In a move that could boost profitability of exporters, the government is considering issue of duty-free scrips to offset various state-level taxes. The levies include sales tax on petroleum products, central sales tax (CST), electricity duty, octroi, mandi fees, purchase tax, octroi, development tax and toll tax.
The education cess and similar levies should also be neutralised through the proposed duty-free scrips, which can be used by exporters to pay Customs duty on imported inputs, the department of commerce has said in a Cabinet note on the proposed replacement for the popular duty entitlement passbook (DEPB) scheme.
Exporters could save up to 4% of the value of their exports through the new instrument and this would provide substantial boost to them at a time when rupee appreciation has made international competition stiffer, officials said.
While sales tax on petroleum products is over 20% in several states, others levy 25% electricity duty. States such as Gujarat and Goa charge 25% on the power generated by companies for captive use, trade sources said.
Similar is the view in the case of octroi, mandi fees, purchase tax, toll tax and development tax. These may be small levies, but they add up to a substantial amount, accounting for an estimated 4% of the value of the goods exported. The commerce ministrys proposal has been forwarded to the department of revenue, law ministry and the Planning Commission, officials said. It is likely to be taken up by the Union Cabinet soon, they added.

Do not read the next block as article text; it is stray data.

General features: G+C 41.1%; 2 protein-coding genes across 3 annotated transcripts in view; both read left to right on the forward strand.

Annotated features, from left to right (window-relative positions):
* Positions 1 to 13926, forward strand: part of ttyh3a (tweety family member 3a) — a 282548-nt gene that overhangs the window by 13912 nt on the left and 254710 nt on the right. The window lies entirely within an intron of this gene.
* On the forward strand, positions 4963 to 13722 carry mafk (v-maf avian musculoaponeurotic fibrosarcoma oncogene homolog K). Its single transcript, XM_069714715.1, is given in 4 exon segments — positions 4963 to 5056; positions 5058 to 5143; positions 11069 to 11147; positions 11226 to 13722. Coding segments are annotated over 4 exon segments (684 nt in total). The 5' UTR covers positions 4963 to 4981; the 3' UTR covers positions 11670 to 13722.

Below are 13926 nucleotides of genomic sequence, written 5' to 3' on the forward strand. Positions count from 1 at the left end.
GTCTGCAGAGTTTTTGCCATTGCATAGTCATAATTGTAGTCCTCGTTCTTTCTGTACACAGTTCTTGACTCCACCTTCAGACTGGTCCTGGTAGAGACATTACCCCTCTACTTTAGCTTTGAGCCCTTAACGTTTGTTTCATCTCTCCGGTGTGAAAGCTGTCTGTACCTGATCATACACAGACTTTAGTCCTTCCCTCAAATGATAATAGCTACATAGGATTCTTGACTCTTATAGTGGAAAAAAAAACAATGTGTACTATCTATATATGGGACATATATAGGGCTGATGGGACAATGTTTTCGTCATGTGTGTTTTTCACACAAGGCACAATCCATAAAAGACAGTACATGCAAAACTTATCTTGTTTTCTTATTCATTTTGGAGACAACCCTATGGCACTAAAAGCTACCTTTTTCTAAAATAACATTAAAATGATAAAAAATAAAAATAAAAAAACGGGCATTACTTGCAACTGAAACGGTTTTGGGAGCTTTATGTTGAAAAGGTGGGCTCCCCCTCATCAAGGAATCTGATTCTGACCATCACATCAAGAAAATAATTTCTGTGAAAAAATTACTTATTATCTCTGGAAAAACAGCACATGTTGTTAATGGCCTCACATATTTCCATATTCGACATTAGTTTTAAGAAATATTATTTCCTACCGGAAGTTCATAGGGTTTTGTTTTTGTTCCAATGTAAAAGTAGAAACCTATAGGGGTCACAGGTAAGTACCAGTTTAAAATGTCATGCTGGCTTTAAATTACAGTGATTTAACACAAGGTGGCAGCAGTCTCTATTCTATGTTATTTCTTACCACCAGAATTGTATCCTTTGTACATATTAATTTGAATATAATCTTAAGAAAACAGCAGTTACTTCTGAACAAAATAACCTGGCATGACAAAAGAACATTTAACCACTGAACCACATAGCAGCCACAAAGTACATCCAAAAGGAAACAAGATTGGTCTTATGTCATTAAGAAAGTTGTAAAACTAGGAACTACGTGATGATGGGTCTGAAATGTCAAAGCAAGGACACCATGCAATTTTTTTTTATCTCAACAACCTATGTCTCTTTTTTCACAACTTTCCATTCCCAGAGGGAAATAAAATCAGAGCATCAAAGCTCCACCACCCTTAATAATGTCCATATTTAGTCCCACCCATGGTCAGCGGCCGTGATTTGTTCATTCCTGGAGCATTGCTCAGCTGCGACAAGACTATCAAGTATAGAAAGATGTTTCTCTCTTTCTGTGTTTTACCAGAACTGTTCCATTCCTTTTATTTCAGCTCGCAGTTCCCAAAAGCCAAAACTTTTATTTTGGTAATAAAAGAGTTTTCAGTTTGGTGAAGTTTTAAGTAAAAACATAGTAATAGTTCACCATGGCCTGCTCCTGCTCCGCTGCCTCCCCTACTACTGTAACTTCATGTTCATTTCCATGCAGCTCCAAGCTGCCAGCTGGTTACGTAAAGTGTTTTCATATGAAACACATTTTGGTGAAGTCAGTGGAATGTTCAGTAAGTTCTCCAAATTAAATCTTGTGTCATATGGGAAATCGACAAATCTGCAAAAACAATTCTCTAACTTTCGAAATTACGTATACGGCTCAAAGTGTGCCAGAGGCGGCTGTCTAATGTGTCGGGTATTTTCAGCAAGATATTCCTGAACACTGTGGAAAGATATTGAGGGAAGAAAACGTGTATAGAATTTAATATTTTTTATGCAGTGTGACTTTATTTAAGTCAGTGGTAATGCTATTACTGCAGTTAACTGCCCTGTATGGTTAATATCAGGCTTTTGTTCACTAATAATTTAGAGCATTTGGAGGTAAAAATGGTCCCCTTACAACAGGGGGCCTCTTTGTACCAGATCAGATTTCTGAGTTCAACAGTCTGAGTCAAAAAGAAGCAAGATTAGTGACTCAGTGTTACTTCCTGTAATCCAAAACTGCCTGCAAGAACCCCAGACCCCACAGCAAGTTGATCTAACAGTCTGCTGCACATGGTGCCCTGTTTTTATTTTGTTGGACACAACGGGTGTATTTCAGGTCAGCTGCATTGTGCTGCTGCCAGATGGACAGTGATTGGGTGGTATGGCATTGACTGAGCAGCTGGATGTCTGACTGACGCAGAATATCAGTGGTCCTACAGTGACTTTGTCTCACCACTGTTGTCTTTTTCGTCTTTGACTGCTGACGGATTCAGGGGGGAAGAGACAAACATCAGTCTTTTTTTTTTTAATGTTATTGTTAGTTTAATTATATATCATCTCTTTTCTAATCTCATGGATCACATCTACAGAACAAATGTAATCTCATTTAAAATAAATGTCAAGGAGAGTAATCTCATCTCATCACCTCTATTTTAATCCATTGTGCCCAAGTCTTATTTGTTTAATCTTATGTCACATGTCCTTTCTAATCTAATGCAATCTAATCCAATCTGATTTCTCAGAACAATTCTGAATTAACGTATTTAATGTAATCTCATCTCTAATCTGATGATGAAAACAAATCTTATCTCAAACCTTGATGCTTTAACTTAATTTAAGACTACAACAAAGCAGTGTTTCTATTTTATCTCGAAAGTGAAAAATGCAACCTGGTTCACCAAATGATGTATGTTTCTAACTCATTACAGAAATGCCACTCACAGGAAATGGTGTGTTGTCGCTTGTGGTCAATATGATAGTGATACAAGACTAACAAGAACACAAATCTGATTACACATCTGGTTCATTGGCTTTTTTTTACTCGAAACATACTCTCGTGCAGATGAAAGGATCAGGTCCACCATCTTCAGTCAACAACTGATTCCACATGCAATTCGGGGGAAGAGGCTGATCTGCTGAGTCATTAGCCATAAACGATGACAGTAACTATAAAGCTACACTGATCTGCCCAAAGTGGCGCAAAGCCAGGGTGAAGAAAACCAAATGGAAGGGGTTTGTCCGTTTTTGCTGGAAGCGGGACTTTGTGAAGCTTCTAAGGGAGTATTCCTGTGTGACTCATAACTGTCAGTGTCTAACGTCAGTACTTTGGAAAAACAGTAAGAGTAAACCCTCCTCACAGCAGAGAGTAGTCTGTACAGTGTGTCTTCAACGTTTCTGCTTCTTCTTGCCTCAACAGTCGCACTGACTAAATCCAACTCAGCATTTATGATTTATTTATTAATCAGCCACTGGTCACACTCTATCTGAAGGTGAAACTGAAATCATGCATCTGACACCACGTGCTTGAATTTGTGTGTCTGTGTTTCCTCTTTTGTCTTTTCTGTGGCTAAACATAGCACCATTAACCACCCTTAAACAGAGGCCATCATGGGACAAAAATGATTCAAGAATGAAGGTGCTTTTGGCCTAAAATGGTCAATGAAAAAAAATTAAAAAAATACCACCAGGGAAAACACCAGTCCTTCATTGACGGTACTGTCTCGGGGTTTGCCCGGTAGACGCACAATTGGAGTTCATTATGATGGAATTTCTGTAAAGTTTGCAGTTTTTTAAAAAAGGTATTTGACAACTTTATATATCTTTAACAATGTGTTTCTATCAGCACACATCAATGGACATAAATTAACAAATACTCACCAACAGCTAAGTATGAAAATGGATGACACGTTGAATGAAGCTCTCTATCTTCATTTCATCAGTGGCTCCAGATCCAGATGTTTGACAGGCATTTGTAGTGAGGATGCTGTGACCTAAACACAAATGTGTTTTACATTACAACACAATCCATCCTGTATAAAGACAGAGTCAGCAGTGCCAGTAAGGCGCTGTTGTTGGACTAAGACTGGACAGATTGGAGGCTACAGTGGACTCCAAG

The proposal for duty-free scrips is part of the move to find a replacement for the DEPB scheme. The government has extended the validity of the popular scheme since a replacement has not yet been found. The latest target is to scrap the scheme by March 2008 and launch a replacement six months in advance so options run simultaneously for at least two quarters.
The commerce ministry has said the best option is to provide reimbursement for state-level taxes through the duty drawback scheme. Since this would involve reimbursement by the Centre of taxes collected by states, it would require a constitutional amendment. While reiterating that state-level taxes should be offset through drawback, the commerce ministry has floated the idea of duty-free scrips.
The drawback scheme currently offers cash reimbursement to exporters for taxes paid by them to the Centre, such as Customs or excise. The commerce ministry feels a constitutional amendment should be carried out to facilitate reimbursement of state-level taxes through this facility.
Then, the DEPB scheme could be wound up and drawback could function as a single-window facility. Since there is no provision to do so now, the commerce department wants the Cabinet to clear duty-free scrips. The new system, if cleared, would be in operation till March 2010. If GST is introduced by 2010, there will be no need to reimburse state taxes separately.
The duty-free scrips would be issued by the commerce department and exporters can use them to pay import duty. The Cabinet is likely to look into the modalities of operationalising this facility, the sources said.
The commerce departments proposals are based on the Hoda committees report, which looked into the DEPB scheme and its future. The DEPB replacement plan has become important since exporters have been complaining about appreciation of the rupee hurting their competitive edge and profitability.